by: John Winsor

A couple of weeks ago I took a big fall while climbing a route that I was scared of and having trouble figuring out. I was about 20 feet off the ground when my feet and hands slipped at the same time sending me flying towards the ground.

While I did hit the ground, the rope softened my landing. I stood up with only a few minor scrapes. But in that instance, adrenaline pumped through my veins and gave me the amazing ability to over come my fears and, 5 minutes later, fly up the route, accomplishing something that I didn't think possible.

Falling in climbing is a lot like failing in business in that it's an important part of innovation. A friend and well known Australian climber, Julian Saunders, gave me this advice on how to improve my climbing:

FALL...a lot. fear of falling is the biggest of all handbrakes. that translates to a few thing. jump off at the anchors regularly if you are getting there without falling. this necessitates choosing a belayer that gives you a soft ride, in that they do not just sit on the rope so that you slam into the wall at the end. if you at all worried about falling, you will never try your hardest. you wont be focused on the next move, but rather on the fall. and then you might as well just give up.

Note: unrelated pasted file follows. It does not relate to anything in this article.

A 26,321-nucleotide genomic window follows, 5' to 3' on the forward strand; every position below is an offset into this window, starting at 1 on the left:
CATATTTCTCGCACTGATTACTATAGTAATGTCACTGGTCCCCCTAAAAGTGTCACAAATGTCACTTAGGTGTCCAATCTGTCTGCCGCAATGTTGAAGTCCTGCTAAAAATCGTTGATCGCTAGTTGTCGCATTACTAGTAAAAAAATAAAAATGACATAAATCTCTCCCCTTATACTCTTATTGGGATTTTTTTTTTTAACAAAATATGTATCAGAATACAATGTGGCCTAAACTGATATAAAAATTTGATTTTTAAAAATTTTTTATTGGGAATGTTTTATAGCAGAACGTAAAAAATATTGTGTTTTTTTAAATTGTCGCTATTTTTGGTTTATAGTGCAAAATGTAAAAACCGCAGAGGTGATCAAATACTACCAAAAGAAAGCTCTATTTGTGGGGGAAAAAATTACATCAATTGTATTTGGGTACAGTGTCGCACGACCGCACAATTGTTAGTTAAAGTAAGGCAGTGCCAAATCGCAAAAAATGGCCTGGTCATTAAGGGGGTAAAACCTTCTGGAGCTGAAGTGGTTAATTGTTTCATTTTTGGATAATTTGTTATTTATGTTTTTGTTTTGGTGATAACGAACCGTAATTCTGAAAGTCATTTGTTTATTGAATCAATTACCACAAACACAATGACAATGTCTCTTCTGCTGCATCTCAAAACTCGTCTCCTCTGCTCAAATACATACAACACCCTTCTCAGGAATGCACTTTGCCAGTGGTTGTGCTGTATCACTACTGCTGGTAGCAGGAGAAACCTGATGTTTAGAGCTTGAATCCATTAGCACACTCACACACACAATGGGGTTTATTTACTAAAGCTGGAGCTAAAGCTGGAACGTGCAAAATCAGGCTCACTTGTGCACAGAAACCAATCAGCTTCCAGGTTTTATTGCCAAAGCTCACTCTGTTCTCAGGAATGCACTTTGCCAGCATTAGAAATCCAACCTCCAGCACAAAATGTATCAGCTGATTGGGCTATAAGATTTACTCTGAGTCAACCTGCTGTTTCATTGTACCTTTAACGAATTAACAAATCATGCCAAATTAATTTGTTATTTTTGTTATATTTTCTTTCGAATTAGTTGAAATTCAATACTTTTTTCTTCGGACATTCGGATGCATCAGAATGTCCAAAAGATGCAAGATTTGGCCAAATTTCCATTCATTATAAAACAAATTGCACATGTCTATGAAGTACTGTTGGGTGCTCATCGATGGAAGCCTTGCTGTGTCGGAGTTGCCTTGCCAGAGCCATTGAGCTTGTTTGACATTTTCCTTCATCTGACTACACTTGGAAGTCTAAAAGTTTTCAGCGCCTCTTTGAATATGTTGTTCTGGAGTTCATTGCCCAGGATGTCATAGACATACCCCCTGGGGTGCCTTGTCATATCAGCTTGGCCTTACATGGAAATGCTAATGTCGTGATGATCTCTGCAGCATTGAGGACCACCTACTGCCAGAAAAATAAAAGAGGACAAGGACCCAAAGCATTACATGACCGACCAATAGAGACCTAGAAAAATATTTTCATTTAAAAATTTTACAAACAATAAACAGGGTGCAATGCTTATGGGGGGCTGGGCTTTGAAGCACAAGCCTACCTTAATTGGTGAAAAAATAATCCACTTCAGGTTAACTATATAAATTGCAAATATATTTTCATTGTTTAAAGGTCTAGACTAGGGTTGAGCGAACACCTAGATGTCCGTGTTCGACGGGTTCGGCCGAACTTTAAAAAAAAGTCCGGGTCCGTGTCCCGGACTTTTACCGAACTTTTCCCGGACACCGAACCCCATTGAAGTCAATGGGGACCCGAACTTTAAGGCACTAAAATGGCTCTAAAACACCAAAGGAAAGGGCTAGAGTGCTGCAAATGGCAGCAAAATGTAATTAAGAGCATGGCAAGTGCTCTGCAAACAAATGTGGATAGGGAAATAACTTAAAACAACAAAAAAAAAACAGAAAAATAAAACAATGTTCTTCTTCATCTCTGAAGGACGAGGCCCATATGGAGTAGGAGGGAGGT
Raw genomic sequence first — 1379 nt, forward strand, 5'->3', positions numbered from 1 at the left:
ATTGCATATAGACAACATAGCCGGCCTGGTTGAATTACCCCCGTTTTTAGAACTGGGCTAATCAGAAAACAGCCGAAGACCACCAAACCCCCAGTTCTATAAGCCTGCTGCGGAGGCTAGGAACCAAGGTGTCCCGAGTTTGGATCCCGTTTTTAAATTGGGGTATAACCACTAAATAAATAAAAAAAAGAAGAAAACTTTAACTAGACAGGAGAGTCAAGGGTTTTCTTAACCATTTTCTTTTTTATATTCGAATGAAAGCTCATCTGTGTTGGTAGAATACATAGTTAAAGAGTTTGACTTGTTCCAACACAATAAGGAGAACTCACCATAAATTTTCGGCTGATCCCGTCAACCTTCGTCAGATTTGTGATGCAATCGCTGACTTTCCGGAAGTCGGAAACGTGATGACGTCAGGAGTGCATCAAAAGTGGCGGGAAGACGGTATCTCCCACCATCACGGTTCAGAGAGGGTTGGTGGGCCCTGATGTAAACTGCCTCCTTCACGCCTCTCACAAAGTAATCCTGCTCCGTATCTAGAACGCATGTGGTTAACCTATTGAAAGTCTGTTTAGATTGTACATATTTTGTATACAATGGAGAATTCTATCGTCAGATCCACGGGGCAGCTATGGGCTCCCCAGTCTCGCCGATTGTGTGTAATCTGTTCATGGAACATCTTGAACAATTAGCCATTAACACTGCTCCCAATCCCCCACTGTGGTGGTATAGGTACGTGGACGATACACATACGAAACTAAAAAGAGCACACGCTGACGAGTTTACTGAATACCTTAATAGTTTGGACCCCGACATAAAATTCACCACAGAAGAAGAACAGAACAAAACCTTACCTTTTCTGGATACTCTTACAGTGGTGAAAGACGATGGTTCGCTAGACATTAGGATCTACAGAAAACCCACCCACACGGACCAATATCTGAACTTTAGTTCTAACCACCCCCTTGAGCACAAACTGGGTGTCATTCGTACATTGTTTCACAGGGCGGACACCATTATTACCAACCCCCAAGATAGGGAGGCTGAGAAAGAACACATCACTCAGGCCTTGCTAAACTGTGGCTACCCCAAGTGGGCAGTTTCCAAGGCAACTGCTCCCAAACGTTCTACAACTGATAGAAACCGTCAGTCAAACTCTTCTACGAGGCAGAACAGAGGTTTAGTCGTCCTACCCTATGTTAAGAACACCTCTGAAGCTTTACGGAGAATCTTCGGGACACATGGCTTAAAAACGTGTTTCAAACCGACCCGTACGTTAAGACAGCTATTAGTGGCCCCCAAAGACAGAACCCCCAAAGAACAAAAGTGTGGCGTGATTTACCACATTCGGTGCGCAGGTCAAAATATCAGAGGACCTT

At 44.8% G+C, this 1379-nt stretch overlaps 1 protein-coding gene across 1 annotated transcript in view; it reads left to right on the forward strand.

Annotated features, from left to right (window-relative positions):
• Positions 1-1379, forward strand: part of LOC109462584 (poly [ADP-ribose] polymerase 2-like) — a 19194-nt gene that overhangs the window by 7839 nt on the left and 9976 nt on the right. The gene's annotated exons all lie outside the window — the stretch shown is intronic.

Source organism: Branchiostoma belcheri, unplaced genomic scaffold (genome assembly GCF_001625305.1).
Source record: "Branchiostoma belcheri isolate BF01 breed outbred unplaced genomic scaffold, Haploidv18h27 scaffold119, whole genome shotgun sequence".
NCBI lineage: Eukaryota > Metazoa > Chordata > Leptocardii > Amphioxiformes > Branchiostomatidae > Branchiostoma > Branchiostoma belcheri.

TRY TRY TRY. Never say 'take'. try until you fall. and when you think you are done and going to fall, try anyway. you'll be surprised (i guarantee it) how many times you will go through to the anchors. not too mention you will generally just be happier with your effort. you belayed me on one of those times; i gave myself no chance, but threw at the next hold regardless. and it just happened to come off a few times in a row. unusual, but really memorable. it's is especially difficult to convince yourself to do it at the time, because the chance of falling in your own head is almost a given. so you think about that instead. easier to say take or down climb, but you are usually under selling your capacity. back yourself with the might of a nuclear warhead. climbing a couple grades above yourself is more about trying than training.

ALWAYS lead if it is possible, even when you are warming up.

Sound advice when pushing into new territory in both climbing and business.

Original Post: http://www.johnwinsor.com/my_weblog/2008/09/the-power-of-fa.html

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